U. S. PATENT OFFICE, April 20, 1869. In the matter of the application of Jason Crane for a patent for a desiqn for a fur-set box. On appeal to the Commissioner of Patents. The applicant designed a paper box, with compartments conveniently arranged for holding each of the articles composing a lady's set of furs. It is neat in appearance, as well as convenient in use, and has commanded a preference in the market over other boxes for that purpose. It was at first claimed that the new arrangement of the compartments was the proper subject of a general patent. This was denied by tin office on the ground that, although skill and good taste had been displayed in designing the article, it did not come up to what might properly be termed " a new invention." A more limited patent is now asked for, to wit, for the design; and the question is presented, whether the case conies within the statute relating to design patents. The construction which has been given to that act by the Office, ever since its passage ir. 1842, is, that it relates to designs for ornament merely something of an artistic character,as contra-distinguished to those of convenience or utility. It was upon this view of the statute that the application was rejected by the Examiner in charge and, on appeal, by the Board of Examiners-in-Chief. No judicial construction has as yet been given to this part of the act. Considerable reflection upon the subject has satisfied me that the objects and int. nt of the statute extend beyond the limit assigned to it by the Office. It provides, among other things, that any citizen, " who, by his industry, genius, effort, and expense, may have invented or produced any new and original design for a manufacture "or. . " any new and original shape or configuration of any article of manufacture" may obtain a patent therefor. It does not say " ornamental " " design" or " artistic " shape or configuration, an i I am unable to perceive any good reasons why designs for utility are not fairly or properly embraced within the statute as well as those relating to orname itatip-n merely. The line of distinction between what is useful Tnd what is merely ornamental, is, in some cases, very indefinite. Bfsome it is said that any form or design that is most useful is also most pleasing. It would be impossible, in the view of such persons, to make any improvement in utility that did not at the same time add to the ornamental and artistic. 1 can perceive no necessity for the distinction. Thefe is a large class of improvements in manufactured articles that are not regarded as new inventions or as coming within the scope of general patent laws. They add to the market value and salability of such articles, and often result from the exercise of much labor, genius, and expense. They promote tlie best interests of the country as well as the creations of inventive talent. It seems to me to have been the intent of Congress to extend to all such cases aiimited protection and encouragement. Whenever there shall be produced by exercise of industry, genius, effort, and expense, any new and original design, form, configuration or arrangement of a manufactured article, it comes witnin the provisions and objects of the Act creating design patents, whatever be its nature, and whether made for ornament merely or intended to promote convenience and The construction given to the statute by the Board of Appeals seems to me to be erroneous, and I accordingly overrule their decision. EJLISHA FOOTE, Commissioner.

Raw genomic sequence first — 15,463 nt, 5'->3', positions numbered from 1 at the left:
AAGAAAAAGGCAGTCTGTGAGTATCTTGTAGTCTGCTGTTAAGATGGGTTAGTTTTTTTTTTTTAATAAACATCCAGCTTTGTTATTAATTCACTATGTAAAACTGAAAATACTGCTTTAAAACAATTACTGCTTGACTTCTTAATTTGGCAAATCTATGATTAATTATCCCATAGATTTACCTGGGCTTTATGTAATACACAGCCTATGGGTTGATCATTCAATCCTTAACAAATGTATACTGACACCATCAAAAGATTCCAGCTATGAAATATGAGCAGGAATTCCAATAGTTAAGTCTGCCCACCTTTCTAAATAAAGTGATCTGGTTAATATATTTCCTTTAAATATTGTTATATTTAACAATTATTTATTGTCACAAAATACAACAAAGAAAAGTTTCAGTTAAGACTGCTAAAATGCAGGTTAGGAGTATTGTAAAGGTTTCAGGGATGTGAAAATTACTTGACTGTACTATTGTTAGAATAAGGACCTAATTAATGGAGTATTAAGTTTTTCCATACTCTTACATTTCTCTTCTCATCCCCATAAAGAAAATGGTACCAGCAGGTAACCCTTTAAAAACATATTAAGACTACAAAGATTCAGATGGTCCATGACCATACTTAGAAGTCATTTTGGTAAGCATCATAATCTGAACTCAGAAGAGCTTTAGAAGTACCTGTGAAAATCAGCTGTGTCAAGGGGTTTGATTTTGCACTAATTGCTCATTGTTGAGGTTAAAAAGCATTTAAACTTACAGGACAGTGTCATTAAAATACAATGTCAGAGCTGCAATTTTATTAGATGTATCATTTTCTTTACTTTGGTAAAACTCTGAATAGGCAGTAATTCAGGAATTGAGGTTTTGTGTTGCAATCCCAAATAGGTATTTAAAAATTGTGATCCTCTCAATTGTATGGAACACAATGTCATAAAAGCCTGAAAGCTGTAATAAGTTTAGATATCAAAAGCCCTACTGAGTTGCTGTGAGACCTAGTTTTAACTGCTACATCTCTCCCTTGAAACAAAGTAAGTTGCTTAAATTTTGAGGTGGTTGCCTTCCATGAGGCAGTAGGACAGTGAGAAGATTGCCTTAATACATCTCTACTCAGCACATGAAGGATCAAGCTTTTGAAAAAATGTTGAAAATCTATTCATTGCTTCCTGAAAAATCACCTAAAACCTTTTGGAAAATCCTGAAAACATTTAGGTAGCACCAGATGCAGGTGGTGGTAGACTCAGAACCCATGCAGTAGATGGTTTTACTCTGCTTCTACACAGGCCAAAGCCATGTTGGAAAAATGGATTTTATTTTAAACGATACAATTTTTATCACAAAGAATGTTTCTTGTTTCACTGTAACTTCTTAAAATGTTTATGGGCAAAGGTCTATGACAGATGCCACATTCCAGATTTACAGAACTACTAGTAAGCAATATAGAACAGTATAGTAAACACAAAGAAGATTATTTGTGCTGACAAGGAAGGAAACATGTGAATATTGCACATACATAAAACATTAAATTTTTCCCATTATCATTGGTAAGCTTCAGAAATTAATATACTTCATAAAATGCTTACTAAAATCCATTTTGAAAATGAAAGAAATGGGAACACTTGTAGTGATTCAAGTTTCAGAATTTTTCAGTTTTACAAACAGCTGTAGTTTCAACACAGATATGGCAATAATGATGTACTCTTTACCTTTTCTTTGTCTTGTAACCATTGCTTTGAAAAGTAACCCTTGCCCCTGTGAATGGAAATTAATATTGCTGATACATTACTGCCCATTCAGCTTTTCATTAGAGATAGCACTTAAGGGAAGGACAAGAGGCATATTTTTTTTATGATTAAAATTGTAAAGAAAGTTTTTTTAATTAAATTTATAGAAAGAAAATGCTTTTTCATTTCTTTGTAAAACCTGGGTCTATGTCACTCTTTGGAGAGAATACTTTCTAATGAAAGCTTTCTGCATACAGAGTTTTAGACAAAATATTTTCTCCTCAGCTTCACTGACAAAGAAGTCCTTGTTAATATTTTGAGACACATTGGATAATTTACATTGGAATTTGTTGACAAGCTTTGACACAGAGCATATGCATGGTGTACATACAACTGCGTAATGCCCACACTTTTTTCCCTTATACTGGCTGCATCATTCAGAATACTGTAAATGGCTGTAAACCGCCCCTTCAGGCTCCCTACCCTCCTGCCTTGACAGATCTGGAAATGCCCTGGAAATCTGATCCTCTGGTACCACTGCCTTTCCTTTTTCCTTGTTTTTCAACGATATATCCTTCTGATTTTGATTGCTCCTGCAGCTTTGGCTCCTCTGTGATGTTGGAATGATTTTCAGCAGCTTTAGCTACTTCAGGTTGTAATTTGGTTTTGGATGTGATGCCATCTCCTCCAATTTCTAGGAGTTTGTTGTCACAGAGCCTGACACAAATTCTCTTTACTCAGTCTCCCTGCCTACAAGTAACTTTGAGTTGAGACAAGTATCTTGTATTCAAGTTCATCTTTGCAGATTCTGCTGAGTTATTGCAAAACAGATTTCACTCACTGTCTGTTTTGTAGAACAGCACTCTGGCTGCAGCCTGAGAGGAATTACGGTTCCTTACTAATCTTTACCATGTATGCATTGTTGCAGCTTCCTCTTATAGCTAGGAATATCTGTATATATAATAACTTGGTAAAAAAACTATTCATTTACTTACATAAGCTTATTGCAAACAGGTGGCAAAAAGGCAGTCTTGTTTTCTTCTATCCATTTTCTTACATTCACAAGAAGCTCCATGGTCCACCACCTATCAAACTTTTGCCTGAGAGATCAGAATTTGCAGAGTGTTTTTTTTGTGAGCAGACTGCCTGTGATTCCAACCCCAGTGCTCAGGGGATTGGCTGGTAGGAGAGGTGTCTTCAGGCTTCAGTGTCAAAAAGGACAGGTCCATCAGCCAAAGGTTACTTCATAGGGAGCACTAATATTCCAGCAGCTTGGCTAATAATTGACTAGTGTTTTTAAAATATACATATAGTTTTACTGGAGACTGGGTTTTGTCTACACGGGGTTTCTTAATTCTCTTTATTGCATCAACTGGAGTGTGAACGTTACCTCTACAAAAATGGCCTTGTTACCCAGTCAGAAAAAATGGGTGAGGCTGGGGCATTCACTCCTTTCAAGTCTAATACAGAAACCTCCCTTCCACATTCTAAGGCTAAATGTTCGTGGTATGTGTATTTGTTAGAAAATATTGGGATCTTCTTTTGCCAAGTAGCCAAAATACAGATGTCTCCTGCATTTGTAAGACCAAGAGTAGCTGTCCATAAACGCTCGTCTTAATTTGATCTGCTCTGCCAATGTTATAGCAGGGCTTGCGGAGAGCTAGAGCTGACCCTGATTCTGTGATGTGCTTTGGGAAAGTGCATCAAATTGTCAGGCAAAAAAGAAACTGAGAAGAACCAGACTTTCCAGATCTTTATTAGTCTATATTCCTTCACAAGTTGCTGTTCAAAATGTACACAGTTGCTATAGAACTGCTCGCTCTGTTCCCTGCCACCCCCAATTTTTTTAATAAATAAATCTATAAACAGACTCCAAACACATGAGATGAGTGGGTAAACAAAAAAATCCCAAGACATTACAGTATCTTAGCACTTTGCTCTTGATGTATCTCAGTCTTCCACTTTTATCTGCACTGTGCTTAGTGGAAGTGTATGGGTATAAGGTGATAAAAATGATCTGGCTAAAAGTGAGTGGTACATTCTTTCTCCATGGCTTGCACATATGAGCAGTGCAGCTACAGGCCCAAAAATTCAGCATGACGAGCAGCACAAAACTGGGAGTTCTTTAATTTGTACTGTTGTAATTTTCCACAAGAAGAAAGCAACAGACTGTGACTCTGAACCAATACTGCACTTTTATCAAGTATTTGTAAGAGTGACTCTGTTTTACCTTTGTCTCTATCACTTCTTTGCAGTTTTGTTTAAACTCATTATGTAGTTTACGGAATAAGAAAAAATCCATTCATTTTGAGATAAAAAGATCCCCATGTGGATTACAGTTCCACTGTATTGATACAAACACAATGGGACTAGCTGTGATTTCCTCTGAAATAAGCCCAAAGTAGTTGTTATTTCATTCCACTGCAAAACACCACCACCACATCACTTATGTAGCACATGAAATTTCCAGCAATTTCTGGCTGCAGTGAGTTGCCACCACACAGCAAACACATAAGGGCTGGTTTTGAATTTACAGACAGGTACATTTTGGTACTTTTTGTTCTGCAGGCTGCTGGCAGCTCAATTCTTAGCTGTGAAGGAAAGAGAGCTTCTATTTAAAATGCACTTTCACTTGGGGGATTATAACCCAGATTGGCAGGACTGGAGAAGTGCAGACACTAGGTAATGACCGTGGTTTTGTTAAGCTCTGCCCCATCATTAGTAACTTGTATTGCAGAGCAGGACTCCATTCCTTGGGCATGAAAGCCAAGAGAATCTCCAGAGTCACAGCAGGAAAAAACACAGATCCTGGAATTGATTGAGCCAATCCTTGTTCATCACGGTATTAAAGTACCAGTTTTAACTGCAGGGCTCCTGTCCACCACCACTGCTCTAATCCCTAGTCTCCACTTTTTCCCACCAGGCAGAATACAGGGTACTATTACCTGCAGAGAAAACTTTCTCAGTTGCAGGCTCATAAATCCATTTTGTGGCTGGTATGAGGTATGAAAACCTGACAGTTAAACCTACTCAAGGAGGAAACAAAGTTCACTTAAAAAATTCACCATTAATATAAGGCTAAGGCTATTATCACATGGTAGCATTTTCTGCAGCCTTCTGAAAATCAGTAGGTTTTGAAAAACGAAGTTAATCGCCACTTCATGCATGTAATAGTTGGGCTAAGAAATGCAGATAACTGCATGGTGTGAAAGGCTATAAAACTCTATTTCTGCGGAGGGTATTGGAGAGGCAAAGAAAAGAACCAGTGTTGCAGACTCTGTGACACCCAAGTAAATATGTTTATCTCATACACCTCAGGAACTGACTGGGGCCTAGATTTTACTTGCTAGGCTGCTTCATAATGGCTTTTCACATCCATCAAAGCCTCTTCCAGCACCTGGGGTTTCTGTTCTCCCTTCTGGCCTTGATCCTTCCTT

This article was originally published with the title "Decision of the Commissioner of Patents on Design Applications" in Scientific American 20, 21, 331 (May 1869)